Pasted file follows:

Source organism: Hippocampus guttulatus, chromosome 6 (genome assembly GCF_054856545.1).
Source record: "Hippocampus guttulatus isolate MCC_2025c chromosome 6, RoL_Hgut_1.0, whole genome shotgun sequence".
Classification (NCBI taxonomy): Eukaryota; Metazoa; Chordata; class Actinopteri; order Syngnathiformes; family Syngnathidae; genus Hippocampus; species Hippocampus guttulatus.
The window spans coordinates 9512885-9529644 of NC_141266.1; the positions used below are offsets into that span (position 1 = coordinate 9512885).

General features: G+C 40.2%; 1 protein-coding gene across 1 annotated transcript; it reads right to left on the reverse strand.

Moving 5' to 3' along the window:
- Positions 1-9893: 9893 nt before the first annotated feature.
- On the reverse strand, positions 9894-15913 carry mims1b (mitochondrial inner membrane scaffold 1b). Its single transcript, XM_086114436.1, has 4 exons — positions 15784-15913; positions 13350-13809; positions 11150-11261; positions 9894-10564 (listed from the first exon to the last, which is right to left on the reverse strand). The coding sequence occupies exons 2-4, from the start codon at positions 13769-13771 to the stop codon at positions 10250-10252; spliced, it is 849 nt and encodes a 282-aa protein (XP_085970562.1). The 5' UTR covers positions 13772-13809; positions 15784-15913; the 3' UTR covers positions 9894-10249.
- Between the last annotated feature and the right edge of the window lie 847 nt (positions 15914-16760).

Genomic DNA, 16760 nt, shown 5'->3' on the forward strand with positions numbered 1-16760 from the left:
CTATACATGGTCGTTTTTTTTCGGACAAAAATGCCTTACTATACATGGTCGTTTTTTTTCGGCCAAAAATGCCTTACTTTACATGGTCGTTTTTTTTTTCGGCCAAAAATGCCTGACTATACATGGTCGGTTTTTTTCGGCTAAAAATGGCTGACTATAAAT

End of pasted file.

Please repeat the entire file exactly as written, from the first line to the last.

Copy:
Source organism: Hippocampus guttulatus, chromosome 6 (genome assembly GCF_054856545.1).
Source record: "Hippocampus guttulatus isolate MCC_2025c chromosome 6, RoL_Hgut_1.0, whole genome shotgun sequence".
Classification (NCBI taxonomy): Eukaryota; Metazoa; Chordata; class Actinopteri; order Syngnathiformes; family Syngnathidae; genus Hippocampus; species Hippocampus guttulatus.
The window spans coordinates 9512885-9529644 of NC_141266.1; the positions used below are offsets into that span (position 1 = coordinate 9512885).

General features: G+C 40.2%; 1 protein-coding gene across 1 annotated transcript; it reads right to left on the reverse strand.

Moving 5' to 3' along the window:
- Positions 1-9893: 9893 nt before the first annotated feature.
- On the reverse strand, positions 9894-15913 carry mims1b (mitochondrial inner membrane scaffold 1b). Its single transcript, XM_086114436.1, has 4 exons — positions 15784-15913; positions 13350-13809; positions 11150-11261; positions 9894-10564 (listed from the first exon to the last, which is right to left on the reverse strand). The coding sequence occupies exons 2-4, from the start codon at positions 13769-13771 to the stop codon at positions 10250-10252; spliced, it is 849 nt and encodes a 282-aa protein (XP_085970562.1). The 5' UTR covers positions 13772-13809; positions 15784-15913; the 3' UTR covers positions 9894-10249.
- Between the last annotated feature and the right edge of the window lie 847 nt (positions 15914-16760).

Genomic DNA, 16760 nt, shown 5'->3' on the forward strand with positions numbered 1-16760 from the left:
CTATACATGGTCGTTTTTTTTCGGACAAAAATGCCTTACTATACATGGTCGTTTTTTTTCGGCCAAAAATGCCTTACTTTACATGGTCGTTTTTTTTTTCGGCCAAAAATGCCTGACTATACATGGTCGGTTTTTTTCGGCTAAAAATGGCTGACTATAAAT